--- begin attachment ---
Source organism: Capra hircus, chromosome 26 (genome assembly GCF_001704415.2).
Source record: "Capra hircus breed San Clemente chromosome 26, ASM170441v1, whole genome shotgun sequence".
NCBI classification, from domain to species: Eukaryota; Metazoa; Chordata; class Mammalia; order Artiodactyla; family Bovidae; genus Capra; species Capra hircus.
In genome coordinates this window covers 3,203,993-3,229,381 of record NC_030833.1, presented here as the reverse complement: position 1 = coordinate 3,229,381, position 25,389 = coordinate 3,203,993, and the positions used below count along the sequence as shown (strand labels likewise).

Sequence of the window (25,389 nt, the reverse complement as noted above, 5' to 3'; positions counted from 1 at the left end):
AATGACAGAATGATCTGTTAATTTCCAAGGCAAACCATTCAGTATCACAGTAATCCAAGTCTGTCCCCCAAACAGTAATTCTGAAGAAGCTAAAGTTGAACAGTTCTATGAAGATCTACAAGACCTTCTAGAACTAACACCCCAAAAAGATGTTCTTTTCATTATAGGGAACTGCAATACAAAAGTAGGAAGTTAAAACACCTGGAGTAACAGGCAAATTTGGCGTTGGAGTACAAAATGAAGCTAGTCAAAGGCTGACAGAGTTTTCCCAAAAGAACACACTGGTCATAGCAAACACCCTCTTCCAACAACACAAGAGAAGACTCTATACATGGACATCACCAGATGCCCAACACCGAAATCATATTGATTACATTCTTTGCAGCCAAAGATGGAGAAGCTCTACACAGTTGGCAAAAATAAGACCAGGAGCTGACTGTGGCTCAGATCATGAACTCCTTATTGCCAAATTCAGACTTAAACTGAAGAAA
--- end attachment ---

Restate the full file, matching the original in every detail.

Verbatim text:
Source organism: Capra hircus, chromosome 26 (genome assembly GCF_001704415.2).
Source record: "Capra hircus breed San Clemente chromosome 26, ASM170441v1, whole genome shotgun sequence".
NCBI classification, from domain to species: Eukaryota; Metazoa; Chordata; class Mammalia; order Artiodactyla; family Bovidae; genus Capra; species Capra hircus.
In genome coordinates this window covers 3,203,993-3,229,381 of record NC_030833.1, presented here as the reverse complement: position 1 = coordinate 3,229,381, position 25,389 = coordinate 3,203,993, and the positions used below count along the sequence as shown (strand labels likewise).

Sequence of the window (25,389 nt, the reverse complement as noted above, 5' to 3'; positions counted from 1 at the left end):
AATGACAGAATGATCTGTTAATTTCCAAGGCAAACCATTCAGTATCACAGTAATCCAAGTCTGTCCCCCAAACAGTAATTCTGAAGAAGCTAAAGTTGAACAGTTCTATGAAGATCTACAAGACCTTCTAGAACTAACACCCCAAAAAGATGTTCTTTTCATTATAGGGAACTGCAATACAAAAGTAGGAAGTTAAAACACCTGGAGTAACAGGCAAATTTGGCGTTGGAGTACAAAATGAAGCTAGTCAAAGGCTGACAGAGTTTTCCCAAAAGAACACACTGGTCATAGCAAACACCCTCTTCCAACAACACAAGAGAAGACTCTATACATGGACATCACCAGATGCCCAACACCGAAATCATATTGATTACATTCTTTGCAGCCAAAGATGGAGAAGCTCTACACAGTTGGCAAAAATAAGACCAGGAGCTGACTGTGGCTCAGATCATGAACTCCTTATTGCCAAATTCAGACTTAAACTGAAGAAA